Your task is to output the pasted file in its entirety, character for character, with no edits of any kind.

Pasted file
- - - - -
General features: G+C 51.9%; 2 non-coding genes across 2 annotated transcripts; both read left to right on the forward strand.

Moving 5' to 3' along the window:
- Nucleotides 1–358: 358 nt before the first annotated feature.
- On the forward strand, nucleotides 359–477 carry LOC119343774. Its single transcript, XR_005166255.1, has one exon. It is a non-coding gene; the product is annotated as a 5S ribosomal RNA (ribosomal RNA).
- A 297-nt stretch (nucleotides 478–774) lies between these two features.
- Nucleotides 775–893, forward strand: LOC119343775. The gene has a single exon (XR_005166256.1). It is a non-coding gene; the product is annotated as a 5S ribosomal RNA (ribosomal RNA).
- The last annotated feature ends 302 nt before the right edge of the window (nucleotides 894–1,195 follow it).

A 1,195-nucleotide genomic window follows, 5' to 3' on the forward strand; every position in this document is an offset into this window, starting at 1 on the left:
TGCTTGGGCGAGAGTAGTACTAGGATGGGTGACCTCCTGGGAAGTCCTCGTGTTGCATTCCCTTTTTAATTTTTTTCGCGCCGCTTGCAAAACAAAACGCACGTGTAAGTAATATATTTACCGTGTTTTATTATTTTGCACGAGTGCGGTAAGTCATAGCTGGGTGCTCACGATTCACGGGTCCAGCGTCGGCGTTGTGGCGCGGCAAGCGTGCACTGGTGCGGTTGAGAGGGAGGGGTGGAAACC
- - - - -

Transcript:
General features: G+C 51.9%; 2 non-coding genes across 2 annotated transcripts; both read left to right on the forward strand.

Moving 5' to 3' along the window:
- Nucleotides 1–358: 358 nt before the first annotated feature.
- On the forward strand, nucleotides 359–477 carry LOC119343774. Its single transcript, XR_005166255.1, has one exon. It is a non-coding gene; the product is annotated as a 5S ribosomal RNA (ribosomal RNA).
- A 297-nt stretch (nucleotides 478–774) lies between these two features.
- Nucleotides 775–893, forward strand: LOC119343775. The gene has a single exon (XR_005166256.1). It is a non-coding gene; the product is annotated as a 5S ribosomal RNA (ribosomal RNA).
- The last annotated feature ends 302 nt before the right edge of the window (nucleotides 894–1,195 follow it).

A 1,195-nucleotide genomic window follows, 5' to 3' on the forward strand; every position in this document is an offset into this window, starting at 1 on the left:
TGCTTGGGCGAGAGTAGTACTAGGATGGGTGACCTCCTGGGAAGTCCTCGTGTTGCATTCCCTTTTTAATTTTTTTCGCGCCGCTTGCAAAACAAAACGCACGTGTAAGTAATATATTTACCGTGTTTTATTATTTTGCACGAGTGCGGTAAGTCATAGCTGGGTGCTCACGATTCACGGGTCCAGCGTCGGCGTTGTGGCGCGGCAAGCGTGCACTGGTGCGGTTGAGAGGGAGGGGTGGAAACC